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When Chris Cheveyo abandoned the finalized recording of his heavy instrumental post-rock band towards the end of 2010, it wasn’t out of a general cynicism towards expansive, heady music. There was just something about that specific palette of tones and the cut-and-dry melodrama of the songwriting that wasn’t satisfying anymore. So he culled his old habits and made a fresh start with Rose Windows, a Seattle-based sextet that drew upon everything from American folk to West Saharan guitar rock, from pentatonic proto-metal to traditional Persian music, from the darker corners of California’s early psych scene to the hazy atmospherics of contemporary drone artists.
It was a risky era for this sort of bold new venture—there was a lot of talk of austerity in 2010. People were upside-down on their mortgages. Gas prices were high. Not surprisingly, many of the new musicians of the Great Recession were solo bedroom artists, laptop producers, and lo-fi aficionados. It was a time to think small and live within one’s means. It was an inopportune time to create the kind of lavish, orchestral, spacious records that came out of the peak of album-oriented rock radio of the ‘70s. And yet that’s the kind of record Rose Windows made in the fall of 2011. Their debut album, The Sun Dogs, was a brave record—exploratory, diverse, and lush. It didn’t fit in with the escapist pulse of indie dance music, or the retrograde scuzz of garage rock, or the bucolic nostalgia of the breezy new folk scene. The Sun Dogs, with it’s bluesy dirge, exotic scales, and majestic sprawl, didn’t quite fit it anywhere. Yet its theme of “the everyday blues that capitalism and its hit man, religion, bring on all of us” was certainly apropos of the time.
Now it’s 2015 and everybody seems to be grumbling about urban development. Only a couple of years ago the economy was on the brink of collapse, but now we can’t build enough condos to satiate the demand for overpriced real estate. Aware of the concrete encroachment of Seattle’s rapid growth, Rose Windows left their native city and traveled down to Bogalusa, Louisiana to record their sophomore album at Studio In The Country, re-enlisting producer Randall Dunn (Earth, Cave Singers, Akron/Family) to capture their latest batch of songs. Geography inevitably leaves its mark on musicians, and there was a certain character to the Deep South—with its tradition of the delta blues and the swampy riffage of New Orleans—that resonated with the band. But there was also the allure of isolation. Whereas The Sun Dogs was an open-ended affair, an ongoing project comprised of multiple recording sessions, a rotating door of guest musicians, and months of sonic tinkering and exploring, their self-titled album was meant to be a focused, deliberate, streamlined process. Both the location and the isolation can be heard on the resultant Rose Windows. If The Sun Dogs sounded like an American rock band drawing upon ideas from the Old World, then their self-titled record sounds like an American rock band delving deep into the underbelly of their own heritage, dredging up its stories with the requisite grit and grime of the fertile Southern soil. The Sun Dogs sounded like a band feeling out the parameters of their abilities. Rose Windows sounds like a band that’s honed in on their strengths and fortified their approach.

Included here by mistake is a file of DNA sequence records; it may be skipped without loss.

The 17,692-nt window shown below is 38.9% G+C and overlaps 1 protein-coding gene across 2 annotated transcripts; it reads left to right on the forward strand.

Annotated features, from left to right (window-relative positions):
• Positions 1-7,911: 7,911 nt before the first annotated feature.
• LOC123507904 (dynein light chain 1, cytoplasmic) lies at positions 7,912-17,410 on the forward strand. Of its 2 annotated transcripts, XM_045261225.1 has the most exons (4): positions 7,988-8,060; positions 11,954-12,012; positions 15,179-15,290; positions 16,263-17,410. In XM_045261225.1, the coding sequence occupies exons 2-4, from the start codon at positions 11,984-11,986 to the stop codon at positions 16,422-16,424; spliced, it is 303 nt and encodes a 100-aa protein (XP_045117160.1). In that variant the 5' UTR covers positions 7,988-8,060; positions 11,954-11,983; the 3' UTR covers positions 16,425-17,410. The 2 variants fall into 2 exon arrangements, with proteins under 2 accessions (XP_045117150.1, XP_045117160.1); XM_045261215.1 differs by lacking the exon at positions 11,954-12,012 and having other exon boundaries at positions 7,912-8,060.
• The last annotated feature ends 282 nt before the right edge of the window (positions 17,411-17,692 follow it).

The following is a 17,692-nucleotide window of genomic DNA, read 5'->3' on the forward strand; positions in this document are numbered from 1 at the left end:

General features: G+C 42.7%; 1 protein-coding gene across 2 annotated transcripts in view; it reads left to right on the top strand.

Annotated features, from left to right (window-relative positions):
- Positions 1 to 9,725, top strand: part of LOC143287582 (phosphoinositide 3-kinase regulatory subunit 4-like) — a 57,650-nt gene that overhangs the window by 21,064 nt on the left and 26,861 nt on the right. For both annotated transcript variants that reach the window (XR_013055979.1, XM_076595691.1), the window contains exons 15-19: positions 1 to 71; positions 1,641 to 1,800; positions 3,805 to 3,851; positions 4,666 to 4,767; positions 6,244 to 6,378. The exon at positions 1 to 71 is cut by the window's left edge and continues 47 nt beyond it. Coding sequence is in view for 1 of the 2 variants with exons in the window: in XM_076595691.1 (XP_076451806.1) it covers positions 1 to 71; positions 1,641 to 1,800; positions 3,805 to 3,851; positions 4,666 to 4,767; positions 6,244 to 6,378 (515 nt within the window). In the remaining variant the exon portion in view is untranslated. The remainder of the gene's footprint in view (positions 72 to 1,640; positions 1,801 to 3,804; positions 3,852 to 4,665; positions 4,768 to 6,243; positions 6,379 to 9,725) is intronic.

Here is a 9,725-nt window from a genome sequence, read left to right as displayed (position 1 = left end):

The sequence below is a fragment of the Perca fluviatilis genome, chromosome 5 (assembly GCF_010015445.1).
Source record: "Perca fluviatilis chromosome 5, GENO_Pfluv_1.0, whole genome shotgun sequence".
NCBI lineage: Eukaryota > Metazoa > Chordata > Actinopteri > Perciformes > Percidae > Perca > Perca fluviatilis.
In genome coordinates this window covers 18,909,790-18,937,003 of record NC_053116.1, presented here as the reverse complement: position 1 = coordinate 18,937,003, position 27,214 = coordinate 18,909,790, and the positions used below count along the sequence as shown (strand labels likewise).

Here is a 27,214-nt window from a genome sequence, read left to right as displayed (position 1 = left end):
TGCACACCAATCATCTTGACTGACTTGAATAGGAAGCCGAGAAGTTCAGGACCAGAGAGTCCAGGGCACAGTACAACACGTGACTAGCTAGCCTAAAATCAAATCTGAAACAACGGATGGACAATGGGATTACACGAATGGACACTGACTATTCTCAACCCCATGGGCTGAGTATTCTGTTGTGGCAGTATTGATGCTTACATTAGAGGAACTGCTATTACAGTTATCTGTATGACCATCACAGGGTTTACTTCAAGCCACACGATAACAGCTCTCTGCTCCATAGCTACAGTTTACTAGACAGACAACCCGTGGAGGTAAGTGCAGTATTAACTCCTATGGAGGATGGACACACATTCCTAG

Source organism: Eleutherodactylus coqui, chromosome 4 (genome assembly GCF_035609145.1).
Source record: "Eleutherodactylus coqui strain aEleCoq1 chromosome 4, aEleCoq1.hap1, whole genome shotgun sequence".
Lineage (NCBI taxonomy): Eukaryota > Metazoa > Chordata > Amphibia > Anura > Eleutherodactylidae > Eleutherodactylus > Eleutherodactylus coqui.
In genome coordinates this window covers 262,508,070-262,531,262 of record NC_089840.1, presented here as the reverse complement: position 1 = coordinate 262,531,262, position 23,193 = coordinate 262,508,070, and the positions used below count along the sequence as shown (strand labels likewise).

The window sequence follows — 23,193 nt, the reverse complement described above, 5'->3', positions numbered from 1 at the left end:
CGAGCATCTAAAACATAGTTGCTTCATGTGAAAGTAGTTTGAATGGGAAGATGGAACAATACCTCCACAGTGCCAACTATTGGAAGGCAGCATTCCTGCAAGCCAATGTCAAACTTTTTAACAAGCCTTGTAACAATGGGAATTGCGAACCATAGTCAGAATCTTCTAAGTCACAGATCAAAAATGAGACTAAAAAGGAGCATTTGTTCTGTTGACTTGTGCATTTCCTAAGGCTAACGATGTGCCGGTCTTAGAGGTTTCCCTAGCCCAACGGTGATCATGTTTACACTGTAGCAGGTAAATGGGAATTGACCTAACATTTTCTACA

Rose Windows begins with “Bodhi Song”, a hat tip to the Buddhist concept of spiritual enlightenment. Bodhi literally translates to “awakened”, and the song’s rousing trajectory from a dusty Morricone twang to a shimmering vista of minor-key Americana fittingly captures the sensation of rubbing the sleep from your eyes and seeing the world open up in front of you. This expansion of sound leads into the distorted stomp and swagger of “Glory, Glory”, where Veronica Dyes’ flute lines mesh with the gnarled fuzz bass of Richie Rekow and thunderous riffs of guitarists Chris Cheveyo and Nils Petersen—a tonal duality reminiscent of the heavy blues and prog proclivities of Jethro Tull. Petersen mentioned that Rose Windows marks a departure from the pastoral worldview of The Sun Dogs and focuses instead on the nature of human interaction within the choked cityscape. “Blind” and “Strip Mall Babylon” both demonstrate this newfound focus, with vocalist Rabia Shaheen Qazi railing against “another goddamn fool uprooted from the garden of his youth” and wondering “was I born to lose my culture to Babel?” In both cases, the musical backdrop fluctuates between a casual swagger and a forceful thrust, as if the band strives towards a more reserved groove, but ultimately can’t hold back from hammering the point home with a barrage from their instruments. The band asserts that they made a concentrated effort to move away from their folk and ‘60s pop influences, yet “Come Get Us Again” affirms Rose Windows’ gift for stately sweeping melodies in the singer-songwriter tradition. The founding members—Cheveyo, Petersen, and drummer Pat Schowe—cut their teeth playing heavy, cinematic post-rock, and vestiges of that brand of instrumental interplay can be heard in the patient build-ups and psychedelic crescendos of “The Old Crow” and “Aurora Avenue”. The album ends with the grandiose beauty of “A Pleasure To Burn” and “Hirami”, a two-part coda that serves as a comedown from Rose Windows’ aural journey. If the album opened with an awakening, it closes with a lullaby.
The role of time and space has always played a major role in guiding the sound of Rose Windows. Whether you see a bright future or impending calamity, whether you thrive on the pulse of the big city or pine for the solace of nature, Rose Windows perfectly encapsulates the human experience within our world in the 21st century.
1. Bodhi Song
2. Glory, Glory
4. Strip Mall Babylon
5. Come Get Us Again
6. The Old Crow
7. Aurora Avenue
8. A Pleasure to Burn